While working on image 30 on April 30, 2017 for this year’s International Fake Journal Month Journal I thought it would be fun to take couple photos of my sketching set up to include in my project. Last week, while trying to make the gallery of images work I forgot to add the set up photos.
I was not able to use my drawing table during April because it was being used for an on-going work project, so I made a makeshift work station on the studio table I use for binding. This isn’t ideal because it means pigments can stain the surface of the table and transfer to paper I’m tearing or to covers I’m constructing. But I kept my paints and water on a heat resistant mat I use for Gelli Arts Plate Printing and wiped the surface down each day.
In the first image you can see my basic set up. The stand I use is made by “ChargerCity” and I purchased it from Amazon. I would prefer a stand which allows me to set the iPad Pro on an inclined easel next to my working paper (also on a table easel) so I can work sight-size, but I haven’t found table easels I like yet. (One good thing about the stand shown is that the large screen of the iPad Pro fits it well).
For a backing board to hold my paper I used the stiff cardboard backing from a used up watercolor block. I used Nichiban masking tape to hold the corners of my paper down. I was working on French Paper Speckletone which is not a wet-media paper. However, since I was working with only light washes of watercolor the paper didn’t buckle much and tape in the corners was sufficient to hold it flat while I worked.
The Ott Light is a floor stand model which can be positioned over your work area. In the photo it makes the ceramic dishes glare, but during work sessions the positioning of this “overhead” light caused no glare off the screen or dishes.
I worked with a variety of watercolor brushes. Mostly for this project I worked with sable or synthetic rounds size 4 through 10, and a couple smaller sized filberts. I sketched with Berol Prismacolor pencils in several shades of “red.” (See last week’s post for a swatch chart of the pencils used.) A few of those pencils can be seen sitting next to the pink protective mat.
In the first and last images of this post my paints can be seen in small ceramic “petal” palettes. I like to use these for studio paintings when I am working with a limited palette and small washes—which I knew I would be doing for this series of drawings. (To see other palettes I use for studio work you can go to this post.)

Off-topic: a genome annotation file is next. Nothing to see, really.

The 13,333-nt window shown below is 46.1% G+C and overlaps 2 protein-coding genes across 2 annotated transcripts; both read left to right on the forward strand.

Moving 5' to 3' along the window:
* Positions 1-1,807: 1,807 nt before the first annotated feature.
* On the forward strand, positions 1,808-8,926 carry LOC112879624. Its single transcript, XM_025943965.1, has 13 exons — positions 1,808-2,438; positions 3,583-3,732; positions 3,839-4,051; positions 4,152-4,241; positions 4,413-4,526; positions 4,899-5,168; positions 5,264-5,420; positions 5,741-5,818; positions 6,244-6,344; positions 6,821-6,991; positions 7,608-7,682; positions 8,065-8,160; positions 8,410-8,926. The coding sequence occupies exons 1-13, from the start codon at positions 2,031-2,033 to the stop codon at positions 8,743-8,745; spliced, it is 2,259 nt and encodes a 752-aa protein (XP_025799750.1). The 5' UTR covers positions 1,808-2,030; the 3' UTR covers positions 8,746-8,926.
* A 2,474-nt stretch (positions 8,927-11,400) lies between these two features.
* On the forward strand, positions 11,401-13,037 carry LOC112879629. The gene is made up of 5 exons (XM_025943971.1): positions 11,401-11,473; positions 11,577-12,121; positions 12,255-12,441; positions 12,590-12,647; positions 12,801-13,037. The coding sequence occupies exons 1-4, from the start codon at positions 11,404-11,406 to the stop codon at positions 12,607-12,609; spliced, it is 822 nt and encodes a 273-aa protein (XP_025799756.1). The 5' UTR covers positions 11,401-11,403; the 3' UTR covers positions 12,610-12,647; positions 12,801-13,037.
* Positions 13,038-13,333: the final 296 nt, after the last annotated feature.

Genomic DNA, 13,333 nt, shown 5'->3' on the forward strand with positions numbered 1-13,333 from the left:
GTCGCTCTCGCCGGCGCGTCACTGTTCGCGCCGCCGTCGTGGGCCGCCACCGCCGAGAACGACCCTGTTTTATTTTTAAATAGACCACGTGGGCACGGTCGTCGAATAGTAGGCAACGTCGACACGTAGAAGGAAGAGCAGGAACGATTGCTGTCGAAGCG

My watercolor palettes sat next to my water container (an empty yogurt container). The paper towels are for absorbing excess water from my brush. I had to work very dry on this paper. I clean my brush on those towels as well and they are clean here because I haven’t started painting.
The first and last photos contain some tubes of watercolor. I did NOT use the Lunar Red Rock. I got it out to test early in the month and it just got pushed around the table until the end of the project.
I only used watercolors with a little bit of white gouache added to the mixes as needed. I used watercolors because I had them out for another project. I added a bit of white gouache because I was going to be using tints on toned paper. In watercolor you create tints by diluting your paint with water. This allows the white of your paper to shine through the the pigment layer and create the tint. Light paint on toned paper wouldn’t have the sparkle or lightness I needed. Additionally since this wasn’t a wet media paper the paint would sink into the paper and look darker. The tints needed the addition of white gouache to keep the toned paper from shining through.
On Day 3 I did use a small amount of Schminke Horadam Gouache Helio Turquoise. I needed the richness for the blues in the hair.
Initially I had only one palette, the one in the front, or bottom (depending on which image you’re looking at). It contained Winsor & Newton Ivory Black, Daniel Smith Sepia, and Schmincke Horadam Gouache Titanium white. These were pigments I was using on another project, and they were the pigments I intended to use for the entire IFJM project. However, as mentioned in my wrap up post, the prompts coming from Sktchy necessitated an expansion of that palette. And once that initial expansion happened (even on day two I felt it important to add the Quin Lilac, and Cerulean Blue which I mixed with black and white) I then allowed myself to experiment with an additional pigment now and then through the month. But I always tried to focus on as few pigments as possible in each portrait. Most portraits use only three or four pigments.
In the final photo containing my palettes you also see my ratcheting pencil sharpener. It’s a Sonic Ratchet Capsule Pencil Sharpener I purchased from Jet Pens. Since purchasing this pencil sharpener I’ve found various ratcheting models at other vendors, including Wet Paint in St. Paul (where I purchased one and tested it). They all work well. What’s great about these pencil sharpeners is that you can turn BOTH your hands as you sharpen the pencil. In a normal pencil sharpener this would spell disaster for your lead. The torque of the opposing actions of your hands would cause the lead to crack in its barrel. But with these as you twist your hands the sharpener does a counter motion (the ratcheting) and there is no pull on the pencil during the return twist of the sharpener. Also this brand makes really sharp points.
So that’s where I worked every day in April 2017. The pencil sketches were all quick—typically under 10 minutes. I intended to make corrections and adjustments as I laid in the paint. Painting lasted between 20 and 60 minutes. It was a battle for my character to keep from getting fussy. That’s something we know she got from me!